Hume and the enactive approach to mind

Abstract
An important part of David Hume’s work is his attempt to put the natural sciences on a firmer foundation by introducing the scientific method into the study of human nature. This investigation resulted in a novel understanding of the mind, which in turn informed Hume’s critical evaluation of the scope and limits of the scientific method as such. However, while these latter reflections continue to influence today’s philosophy of science, his theory of mind is nowadays mainly of interest in terms of philosophical scholarship. This paper aims to show that, even though Hume’s recognition in the cognitive sciences has so far been limited, there is an opportunity to reevaluate his work in the context of more recent scientific developments. In particular, it is argued that we can gain a better understanding of his overall philosophy by tracing the ongoing establishment of the enactive approach. In return, this novel interpretation of Hume’s ‘science of man’ is used as the basis for a consideration of the current and future status of the cognitive sciences.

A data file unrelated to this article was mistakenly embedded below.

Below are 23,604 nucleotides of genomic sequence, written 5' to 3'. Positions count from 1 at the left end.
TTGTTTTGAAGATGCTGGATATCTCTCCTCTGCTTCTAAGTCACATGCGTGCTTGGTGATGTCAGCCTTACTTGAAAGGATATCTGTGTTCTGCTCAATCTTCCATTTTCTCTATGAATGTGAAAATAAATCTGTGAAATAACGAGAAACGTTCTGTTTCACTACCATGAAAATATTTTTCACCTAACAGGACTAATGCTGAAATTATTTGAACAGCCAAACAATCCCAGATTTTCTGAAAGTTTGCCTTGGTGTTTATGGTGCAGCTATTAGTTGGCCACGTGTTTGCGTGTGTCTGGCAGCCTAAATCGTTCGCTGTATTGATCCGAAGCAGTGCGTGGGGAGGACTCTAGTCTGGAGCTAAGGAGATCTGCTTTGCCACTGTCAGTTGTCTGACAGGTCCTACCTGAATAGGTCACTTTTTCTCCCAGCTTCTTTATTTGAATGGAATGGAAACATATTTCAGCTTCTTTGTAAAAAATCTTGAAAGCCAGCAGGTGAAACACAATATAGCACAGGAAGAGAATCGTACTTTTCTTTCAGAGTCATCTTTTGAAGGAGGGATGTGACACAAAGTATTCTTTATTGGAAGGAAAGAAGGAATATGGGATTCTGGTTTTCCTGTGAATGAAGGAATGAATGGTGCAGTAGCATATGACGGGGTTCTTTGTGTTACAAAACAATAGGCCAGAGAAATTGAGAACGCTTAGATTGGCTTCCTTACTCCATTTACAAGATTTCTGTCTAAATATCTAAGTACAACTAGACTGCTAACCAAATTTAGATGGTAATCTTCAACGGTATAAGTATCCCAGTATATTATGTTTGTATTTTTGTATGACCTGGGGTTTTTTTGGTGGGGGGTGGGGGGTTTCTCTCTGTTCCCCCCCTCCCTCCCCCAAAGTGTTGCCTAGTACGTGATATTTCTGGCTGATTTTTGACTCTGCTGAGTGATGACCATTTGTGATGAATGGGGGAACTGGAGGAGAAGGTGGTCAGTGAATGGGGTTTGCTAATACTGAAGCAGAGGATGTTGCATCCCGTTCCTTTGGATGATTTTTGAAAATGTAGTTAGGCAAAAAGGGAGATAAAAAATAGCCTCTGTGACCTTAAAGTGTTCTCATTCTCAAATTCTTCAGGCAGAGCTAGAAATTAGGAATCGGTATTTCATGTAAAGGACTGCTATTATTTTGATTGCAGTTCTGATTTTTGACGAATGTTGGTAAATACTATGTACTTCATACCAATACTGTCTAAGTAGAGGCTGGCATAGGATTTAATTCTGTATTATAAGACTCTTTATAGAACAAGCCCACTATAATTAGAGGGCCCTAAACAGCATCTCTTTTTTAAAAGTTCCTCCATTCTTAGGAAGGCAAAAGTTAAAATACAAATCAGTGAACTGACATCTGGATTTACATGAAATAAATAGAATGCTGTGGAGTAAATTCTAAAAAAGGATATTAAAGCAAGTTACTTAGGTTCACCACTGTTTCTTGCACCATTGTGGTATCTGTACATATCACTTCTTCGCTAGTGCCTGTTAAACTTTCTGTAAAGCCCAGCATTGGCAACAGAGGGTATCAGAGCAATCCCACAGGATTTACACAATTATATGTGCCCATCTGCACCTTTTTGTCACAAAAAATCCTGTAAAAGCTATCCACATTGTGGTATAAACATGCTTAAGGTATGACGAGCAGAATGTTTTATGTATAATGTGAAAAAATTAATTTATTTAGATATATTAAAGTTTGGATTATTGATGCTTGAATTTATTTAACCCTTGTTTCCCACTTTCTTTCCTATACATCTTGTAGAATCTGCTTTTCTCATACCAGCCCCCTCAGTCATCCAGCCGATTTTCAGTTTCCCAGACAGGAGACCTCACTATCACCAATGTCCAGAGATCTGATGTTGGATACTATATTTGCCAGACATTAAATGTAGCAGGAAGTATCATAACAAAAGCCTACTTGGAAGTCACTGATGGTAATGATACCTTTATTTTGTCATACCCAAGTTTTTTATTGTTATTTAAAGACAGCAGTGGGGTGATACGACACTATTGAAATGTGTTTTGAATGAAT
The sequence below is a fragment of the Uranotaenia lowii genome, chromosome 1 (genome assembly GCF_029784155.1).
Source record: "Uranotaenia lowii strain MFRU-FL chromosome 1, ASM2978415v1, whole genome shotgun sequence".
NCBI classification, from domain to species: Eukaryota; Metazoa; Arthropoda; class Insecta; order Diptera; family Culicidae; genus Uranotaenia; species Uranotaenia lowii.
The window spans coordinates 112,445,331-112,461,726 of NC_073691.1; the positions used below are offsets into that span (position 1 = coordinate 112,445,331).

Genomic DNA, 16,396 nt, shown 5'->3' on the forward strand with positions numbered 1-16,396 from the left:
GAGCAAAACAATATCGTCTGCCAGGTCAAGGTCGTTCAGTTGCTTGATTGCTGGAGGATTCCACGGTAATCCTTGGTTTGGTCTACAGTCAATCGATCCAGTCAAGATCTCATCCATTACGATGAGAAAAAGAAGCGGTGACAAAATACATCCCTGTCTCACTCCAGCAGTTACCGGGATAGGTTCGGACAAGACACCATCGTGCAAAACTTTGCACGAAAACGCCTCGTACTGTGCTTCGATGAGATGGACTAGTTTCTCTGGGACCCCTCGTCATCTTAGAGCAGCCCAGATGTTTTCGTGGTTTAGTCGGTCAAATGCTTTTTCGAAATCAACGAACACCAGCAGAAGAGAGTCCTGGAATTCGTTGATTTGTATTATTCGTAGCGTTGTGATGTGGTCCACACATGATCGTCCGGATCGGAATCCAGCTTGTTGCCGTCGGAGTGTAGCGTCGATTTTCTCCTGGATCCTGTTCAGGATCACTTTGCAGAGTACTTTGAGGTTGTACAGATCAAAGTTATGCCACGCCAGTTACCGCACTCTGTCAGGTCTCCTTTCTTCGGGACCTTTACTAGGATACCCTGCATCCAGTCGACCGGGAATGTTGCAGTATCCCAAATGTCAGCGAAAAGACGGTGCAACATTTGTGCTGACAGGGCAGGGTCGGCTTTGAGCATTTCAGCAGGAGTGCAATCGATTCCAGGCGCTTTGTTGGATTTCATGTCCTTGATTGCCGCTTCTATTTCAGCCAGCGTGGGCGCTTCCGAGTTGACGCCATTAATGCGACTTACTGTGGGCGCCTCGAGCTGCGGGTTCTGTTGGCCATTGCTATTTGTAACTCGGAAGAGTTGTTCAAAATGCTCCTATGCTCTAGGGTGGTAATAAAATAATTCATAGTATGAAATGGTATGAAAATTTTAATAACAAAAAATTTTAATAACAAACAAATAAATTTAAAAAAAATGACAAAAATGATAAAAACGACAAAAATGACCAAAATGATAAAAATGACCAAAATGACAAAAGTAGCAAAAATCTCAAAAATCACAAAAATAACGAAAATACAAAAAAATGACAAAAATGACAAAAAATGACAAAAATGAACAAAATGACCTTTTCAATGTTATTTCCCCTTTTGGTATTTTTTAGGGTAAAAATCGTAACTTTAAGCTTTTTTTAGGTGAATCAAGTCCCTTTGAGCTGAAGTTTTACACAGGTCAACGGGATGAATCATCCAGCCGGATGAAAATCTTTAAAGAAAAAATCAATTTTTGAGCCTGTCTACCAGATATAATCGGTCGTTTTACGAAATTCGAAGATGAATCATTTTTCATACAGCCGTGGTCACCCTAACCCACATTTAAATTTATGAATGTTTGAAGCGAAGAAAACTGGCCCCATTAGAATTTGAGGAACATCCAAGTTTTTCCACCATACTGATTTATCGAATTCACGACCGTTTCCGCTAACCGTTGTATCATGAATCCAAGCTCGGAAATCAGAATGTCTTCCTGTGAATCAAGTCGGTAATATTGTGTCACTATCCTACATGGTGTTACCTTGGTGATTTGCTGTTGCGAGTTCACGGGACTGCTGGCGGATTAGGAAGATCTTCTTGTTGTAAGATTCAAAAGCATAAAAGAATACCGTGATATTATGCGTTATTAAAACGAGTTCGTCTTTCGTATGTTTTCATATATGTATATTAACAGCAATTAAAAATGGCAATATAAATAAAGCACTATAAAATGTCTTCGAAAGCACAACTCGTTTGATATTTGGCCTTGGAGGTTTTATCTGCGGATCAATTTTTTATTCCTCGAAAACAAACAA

Keywords Enactivism  Hume  Phenomenology  Life  Mind  Enactive  Cognitive science  Human nature
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References found in this work BETA
A. J. Ayer (1980). Hume. Oxford University Press.
Michel Bitbol (2002). Science as If Situation Mattered. Phenomenology and the Cognitive Sciences 1 (2):181-224.

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